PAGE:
Your Heart My Soul

Daisy Banks

 

Chapter 1

Moonlight shimmered. The sliver of pale shadows on the grubby floorboards he crossed wavered like ripples in the shallows. William “Reliance” Smith sat and tipped his sailor’s cap over his brow. With no one about to cry shame, he lounged back, putting his feet up on the comfortable, red leather chaise. A dim pattern of blue light from across the street sparkled and played on the opposite wall, where yellowed paint flaked and peeled.

The windowpanes rattled in their leaded squares, buffeted by the wind outside. Or, on the other hand, perhaps their agitation had another cause. A small bloom of anticipation swelled in his chest and the fine hairs on the back of his neck rose. Might this be the night his dreams came true? He sighed and battled to hold down the ache inside.

How many times had he hoped before? All for naught.

Not a Jack lived in the wide world that’d make him tell of it, but he feared the flavor of the bitter cup of loss, had tasted it too long and too often. He shook the thoughts away. No matter what, he’d linger, as he’d promised his darlin’ for as long as need be. Unsettled as he was this night, he sought a fresh distraction to help him through the waiting and glanced around the shop.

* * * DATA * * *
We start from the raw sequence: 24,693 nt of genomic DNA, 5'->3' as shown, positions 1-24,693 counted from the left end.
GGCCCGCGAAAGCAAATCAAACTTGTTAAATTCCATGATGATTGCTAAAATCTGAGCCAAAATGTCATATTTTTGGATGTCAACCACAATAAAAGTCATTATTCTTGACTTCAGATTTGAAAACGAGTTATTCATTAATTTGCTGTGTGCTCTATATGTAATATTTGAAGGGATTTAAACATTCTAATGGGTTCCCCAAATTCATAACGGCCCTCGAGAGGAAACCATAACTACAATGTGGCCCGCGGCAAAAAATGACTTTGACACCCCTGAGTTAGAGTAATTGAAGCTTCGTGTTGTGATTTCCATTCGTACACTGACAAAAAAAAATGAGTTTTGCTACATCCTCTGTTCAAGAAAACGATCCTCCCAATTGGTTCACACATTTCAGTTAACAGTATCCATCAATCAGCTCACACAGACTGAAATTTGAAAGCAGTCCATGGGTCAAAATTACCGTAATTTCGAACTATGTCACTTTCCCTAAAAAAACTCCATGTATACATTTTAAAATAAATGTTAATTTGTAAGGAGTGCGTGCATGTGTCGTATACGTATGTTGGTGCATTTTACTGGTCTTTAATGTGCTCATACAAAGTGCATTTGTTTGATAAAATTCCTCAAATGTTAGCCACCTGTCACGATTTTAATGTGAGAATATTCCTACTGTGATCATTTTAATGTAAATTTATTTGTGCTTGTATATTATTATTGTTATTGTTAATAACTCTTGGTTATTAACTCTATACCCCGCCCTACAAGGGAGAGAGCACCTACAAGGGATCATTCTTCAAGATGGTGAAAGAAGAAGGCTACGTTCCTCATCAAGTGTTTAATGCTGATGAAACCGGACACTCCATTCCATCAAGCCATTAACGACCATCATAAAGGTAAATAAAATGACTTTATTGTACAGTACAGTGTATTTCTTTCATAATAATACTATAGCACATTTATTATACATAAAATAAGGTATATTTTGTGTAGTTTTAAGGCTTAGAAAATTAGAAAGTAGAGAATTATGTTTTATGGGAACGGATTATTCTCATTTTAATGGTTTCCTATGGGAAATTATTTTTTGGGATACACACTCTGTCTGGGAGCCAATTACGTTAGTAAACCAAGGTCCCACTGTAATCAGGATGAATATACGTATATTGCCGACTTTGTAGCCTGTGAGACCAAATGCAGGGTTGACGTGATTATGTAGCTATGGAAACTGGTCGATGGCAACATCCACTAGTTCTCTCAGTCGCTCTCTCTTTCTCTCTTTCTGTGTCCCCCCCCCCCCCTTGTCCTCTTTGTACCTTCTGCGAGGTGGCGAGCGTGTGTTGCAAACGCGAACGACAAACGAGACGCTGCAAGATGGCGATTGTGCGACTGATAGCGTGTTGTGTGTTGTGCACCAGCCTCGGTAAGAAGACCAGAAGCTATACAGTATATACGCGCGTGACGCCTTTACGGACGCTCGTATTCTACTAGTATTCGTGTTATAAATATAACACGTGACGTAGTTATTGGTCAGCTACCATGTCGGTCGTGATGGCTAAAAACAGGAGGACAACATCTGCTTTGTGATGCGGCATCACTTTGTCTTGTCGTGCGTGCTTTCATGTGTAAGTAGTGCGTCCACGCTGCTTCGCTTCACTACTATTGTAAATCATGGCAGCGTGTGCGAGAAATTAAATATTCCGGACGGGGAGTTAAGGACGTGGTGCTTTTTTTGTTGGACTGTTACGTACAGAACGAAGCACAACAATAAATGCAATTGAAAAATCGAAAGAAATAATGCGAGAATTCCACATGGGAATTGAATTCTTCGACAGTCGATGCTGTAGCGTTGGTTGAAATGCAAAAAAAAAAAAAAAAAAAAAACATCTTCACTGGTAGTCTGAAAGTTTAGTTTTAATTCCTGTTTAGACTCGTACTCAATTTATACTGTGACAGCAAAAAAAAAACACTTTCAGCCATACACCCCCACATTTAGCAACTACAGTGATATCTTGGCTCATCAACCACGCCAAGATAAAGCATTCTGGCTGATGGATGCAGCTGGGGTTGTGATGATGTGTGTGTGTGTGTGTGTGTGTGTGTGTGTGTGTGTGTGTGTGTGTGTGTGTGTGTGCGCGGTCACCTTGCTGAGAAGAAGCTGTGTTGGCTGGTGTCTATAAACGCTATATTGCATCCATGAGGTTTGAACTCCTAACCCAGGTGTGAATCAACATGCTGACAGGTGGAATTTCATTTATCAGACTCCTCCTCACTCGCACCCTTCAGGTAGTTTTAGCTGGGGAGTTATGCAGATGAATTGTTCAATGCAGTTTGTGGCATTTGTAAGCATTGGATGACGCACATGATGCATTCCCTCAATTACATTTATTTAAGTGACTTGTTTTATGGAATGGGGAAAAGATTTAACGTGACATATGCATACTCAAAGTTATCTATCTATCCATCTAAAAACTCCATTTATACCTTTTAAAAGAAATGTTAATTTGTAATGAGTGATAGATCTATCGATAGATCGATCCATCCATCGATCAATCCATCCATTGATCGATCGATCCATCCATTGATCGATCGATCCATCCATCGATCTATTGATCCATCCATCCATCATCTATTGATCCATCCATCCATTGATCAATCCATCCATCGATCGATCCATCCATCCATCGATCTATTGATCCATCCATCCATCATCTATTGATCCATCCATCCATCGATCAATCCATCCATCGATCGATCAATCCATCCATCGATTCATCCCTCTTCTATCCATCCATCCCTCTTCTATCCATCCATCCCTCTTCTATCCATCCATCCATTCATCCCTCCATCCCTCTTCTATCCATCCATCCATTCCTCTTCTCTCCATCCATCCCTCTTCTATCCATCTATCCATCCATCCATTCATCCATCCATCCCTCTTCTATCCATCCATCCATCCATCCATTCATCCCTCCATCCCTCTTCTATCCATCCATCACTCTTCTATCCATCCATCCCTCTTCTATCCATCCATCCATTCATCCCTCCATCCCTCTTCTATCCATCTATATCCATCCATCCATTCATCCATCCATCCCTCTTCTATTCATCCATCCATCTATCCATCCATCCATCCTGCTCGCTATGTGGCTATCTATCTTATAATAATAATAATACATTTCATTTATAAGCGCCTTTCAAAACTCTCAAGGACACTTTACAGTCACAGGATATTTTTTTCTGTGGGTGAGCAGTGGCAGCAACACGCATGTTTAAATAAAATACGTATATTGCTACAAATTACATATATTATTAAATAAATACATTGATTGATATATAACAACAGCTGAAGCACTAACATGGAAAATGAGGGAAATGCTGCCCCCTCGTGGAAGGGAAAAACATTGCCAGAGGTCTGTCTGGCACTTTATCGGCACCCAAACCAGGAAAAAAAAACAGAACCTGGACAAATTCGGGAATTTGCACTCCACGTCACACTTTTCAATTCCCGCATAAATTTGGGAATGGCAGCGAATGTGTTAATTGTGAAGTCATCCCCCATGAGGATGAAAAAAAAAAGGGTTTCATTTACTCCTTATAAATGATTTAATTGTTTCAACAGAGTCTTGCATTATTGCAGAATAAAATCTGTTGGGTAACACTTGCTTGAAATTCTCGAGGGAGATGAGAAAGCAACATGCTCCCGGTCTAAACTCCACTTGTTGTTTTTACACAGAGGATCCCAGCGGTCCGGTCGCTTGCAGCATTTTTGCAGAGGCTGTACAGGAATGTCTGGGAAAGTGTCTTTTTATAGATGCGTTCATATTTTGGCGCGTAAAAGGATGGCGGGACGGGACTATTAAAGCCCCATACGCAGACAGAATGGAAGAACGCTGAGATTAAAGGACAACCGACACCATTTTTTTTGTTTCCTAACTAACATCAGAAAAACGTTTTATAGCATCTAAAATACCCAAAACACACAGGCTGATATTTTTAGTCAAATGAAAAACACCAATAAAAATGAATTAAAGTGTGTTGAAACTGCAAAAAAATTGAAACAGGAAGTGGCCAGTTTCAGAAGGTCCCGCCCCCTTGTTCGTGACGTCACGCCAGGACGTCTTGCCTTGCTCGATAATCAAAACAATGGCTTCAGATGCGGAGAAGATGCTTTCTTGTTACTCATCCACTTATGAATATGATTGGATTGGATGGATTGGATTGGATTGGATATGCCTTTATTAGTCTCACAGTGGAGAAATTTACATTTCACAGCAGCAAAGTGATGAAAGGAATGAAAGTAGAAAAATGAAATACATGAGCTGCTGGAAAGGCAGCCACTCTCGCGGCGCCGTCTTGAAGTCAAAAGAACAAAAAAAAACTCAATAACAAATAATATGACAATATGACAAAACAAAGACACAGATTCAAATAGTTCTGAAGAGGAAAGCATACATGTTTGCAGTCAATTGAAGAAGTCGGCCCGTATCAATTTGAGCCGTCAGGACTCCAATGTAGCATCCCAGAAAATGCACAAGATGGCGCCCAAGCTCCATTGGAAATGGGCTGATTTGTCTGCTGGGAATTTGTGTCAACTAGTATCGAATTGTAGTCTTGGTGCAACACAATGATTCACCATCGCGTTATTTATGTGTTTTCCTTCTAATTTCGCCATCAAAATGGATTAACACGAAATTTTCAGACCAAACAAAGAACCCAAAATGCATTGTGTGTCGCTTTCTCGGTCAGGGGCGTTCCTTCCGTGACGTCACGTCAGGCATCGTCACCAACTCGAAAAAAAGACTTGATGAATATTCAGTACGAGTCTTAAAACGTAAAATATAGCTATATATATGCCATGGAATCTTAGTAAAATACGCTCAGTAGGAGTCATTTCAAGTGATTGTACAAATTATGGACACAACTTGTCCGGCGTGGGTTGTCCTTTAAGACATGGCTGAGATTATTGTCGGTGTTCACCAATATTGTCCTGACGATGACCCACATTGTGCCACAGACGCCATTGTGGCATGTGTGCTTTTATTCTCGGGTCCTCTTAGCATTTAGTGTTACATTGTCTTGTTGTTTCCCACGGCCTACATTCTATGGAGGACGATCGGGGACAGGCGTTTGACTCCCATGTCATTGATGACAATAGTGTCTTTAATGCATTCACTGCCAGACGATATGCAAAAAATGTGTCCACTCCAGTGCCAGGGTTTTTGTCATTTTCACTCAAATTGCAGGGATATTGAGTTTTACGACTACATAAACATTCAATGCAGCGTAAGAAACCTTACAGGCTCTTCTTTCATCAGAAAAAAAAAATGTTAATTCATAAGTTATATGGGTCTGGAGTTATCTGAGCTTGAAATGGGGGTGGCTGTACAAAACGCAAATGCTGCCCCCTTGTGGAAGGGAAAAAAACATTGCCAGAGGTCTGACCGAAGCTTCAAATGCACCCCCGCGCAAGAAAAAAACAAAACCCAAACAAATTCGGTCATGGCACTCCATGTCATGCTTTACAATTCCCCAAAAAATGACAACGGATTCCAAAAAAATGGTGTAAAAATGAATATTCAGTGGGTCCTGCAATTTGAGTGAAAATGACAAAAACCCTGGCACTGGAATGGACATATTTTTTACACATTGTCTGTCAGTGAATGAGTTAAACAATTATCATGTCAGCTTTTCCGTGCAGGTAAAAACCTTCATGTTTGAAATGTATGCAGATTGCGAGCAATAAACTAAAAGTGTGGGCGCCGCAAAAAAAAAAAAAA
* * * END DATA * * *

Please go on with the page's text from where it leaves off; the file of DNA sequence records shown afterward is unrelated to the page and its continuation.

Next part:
Different.

Before God, he couldn’t deny it. Tonight, change hung heavy in the air, but not in the way he longed for. No sign of his sweet Sally to cheer him; not a breath of her fragrance in the stillness; no clatter of her red-striped heels over the flagstones outside announced her arrival.

A part of him long ago warned this vigil, it were a waste, and he’d never hear those precious sounds again. That time had gone … he’d only to glance at the star patterns in the winter sky to know it … but … what if he were wrong? Mayhap all these doubts, this waiting, it might be a test of his love. Perhaps the day would dawn when his Sal would come to him. One precious evening he’d find her here, and they’d be happy again as they’d sworn.